Last week, I went on one of those creative roller-coasters that only happen occasionally. It involved walking around the local park on a bright wintry day letting my thoughts follow their own course, beginning with how tired and low I was feeling, onto the Australian bush fires, then to reminding myself to look for the beauty around me, to the difficulty of cultural appropriation, to observing how nature had placed tufts of moss on a park bench, to how happy the woman looked who was sitting on the bench reading a book.
I realise that might sound exhausting, but when I returned to the warm of home I managed to link all these things together into one logical strand, so I went straight to my laptop and just let it unfurl into the rough draft of an essay. Then, an hour or so later, I mentioned the moss on the benches to someone else and he told me about antifragility, a word coined by Nassim Nicholas Taleb to describe nature’s way of coming back stronger and more vigorous after being decimated by man-made or natural disasters. I went back to my laptop to research antifragility, and it went into the essay too.
By the end of this process I had over a thousand words and I felt exhilarated, more than a little pleased with myself, but also bewildered with how this could have happened. Like most writers I’m superstitious when it comes to my writing routine, convinced that I need a very special set of circumstances for the creativity to flourish (a fresh morning mind, a light breakfast with strong black coffee, and most importantly, silence and solitude). Yes it was morning, but this was the only criteria I’d met. I was also walking with another person, which is a sure-fire way to derail any kind of personal thought-flow, although he is mostly a silent walker, an under-valued trait in any human, I believe.
Strangely, I knew even as it was happening what had caused this rare flare of connectedness.
Before my walk I’d been listening to George the Poet’s podcast, inventively titled Have You Heard George’s Podcast?. I discovered him after a few references on Radio 4, although it was only in the past few days that I’d actually got around to listening. George Mpanga is a poet (obviously), but he’s also a commentator, an investigator, a researcher, each episode so packed with ideas (social, cultural, creative) that I’m often torn between hitting the pause button to allow the shift in my thinking, or staying immersed in the mesmerizing brilliance of what he’s created. He doesn’t just deliver his material (definitely nothing like a Radio 4 program, no rule following involved), instead crafting his material with carefully chosen language (often in rhyming couplets), vivid dramatisation and clips of music, speech, poetry, whatever is relevant to the subject he’s exploring. These subjects include the realities of growing up as a young black man, the Grenfell Tower fire, his relationship with his work, the competing forces of contentment and ambition, to name but a few…. a wide-ranging list that’s both personal and universal.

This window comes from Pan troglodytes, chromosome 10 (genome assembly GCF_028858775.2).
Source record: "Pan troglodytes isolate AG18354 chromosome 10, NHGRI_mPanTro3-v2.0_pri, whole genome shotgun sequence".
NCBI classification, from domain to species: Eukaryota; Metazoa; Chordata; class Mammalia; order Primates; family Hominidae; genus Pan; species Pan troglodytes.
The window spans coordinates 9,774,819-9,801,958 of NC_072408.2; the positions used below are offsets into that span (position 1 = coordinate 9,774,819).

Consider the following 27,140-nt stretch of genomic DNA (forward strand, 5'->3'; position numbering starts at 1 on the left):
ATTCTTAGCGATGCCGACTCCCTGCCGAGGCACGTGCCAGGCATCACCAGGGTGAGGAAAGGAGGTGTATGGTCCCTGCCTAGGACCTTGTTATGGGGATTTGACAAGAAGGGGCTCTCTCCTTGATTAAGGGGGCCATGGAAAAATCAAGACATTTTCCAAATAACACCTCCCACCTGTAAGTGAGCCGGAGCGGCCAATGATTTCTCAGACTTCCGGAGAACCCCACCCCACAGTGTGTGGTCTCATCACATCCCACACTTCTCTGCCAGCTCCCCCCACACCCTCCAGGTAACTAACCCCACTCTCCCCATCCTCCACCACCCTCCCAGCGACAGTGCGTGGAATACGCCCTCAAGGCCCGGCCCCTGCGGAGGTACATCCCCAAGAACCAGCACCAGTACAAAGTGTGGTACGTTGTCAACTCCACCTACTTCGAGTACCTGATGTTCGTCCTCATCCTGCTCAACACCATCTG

It seems he has a wonderfully elastic mind, able to bounce between forms to gather up the resonant snippets to weave into something new, delivering a message with an astonishing amount of elegance and artistry. What’s more, he makes this appear effortless. Of course, making something appear effortless actually takes a lot of effort, but I suspect he’s helped by that elastic mind of his.
I’m pretty sure this was why my mind was so active that morning. That elasticity had both pulled me in and pushed me out, my mind activated by what he was saying and how he was saying it, my thoughts primed to see the world fresh and complete and connected. It reminded me that sitting inside my head is a real danger, my thoughts like frustrated children locked in the house when there’s a playground right outside. George’s podcast was like a glistening key to open the door, open my mind so it could hear and feel, see and play and explore.
So whether you want to write an essay, discover some new ideas, or listen to some poetry, go and listen to George’s podcast. He will change your morning.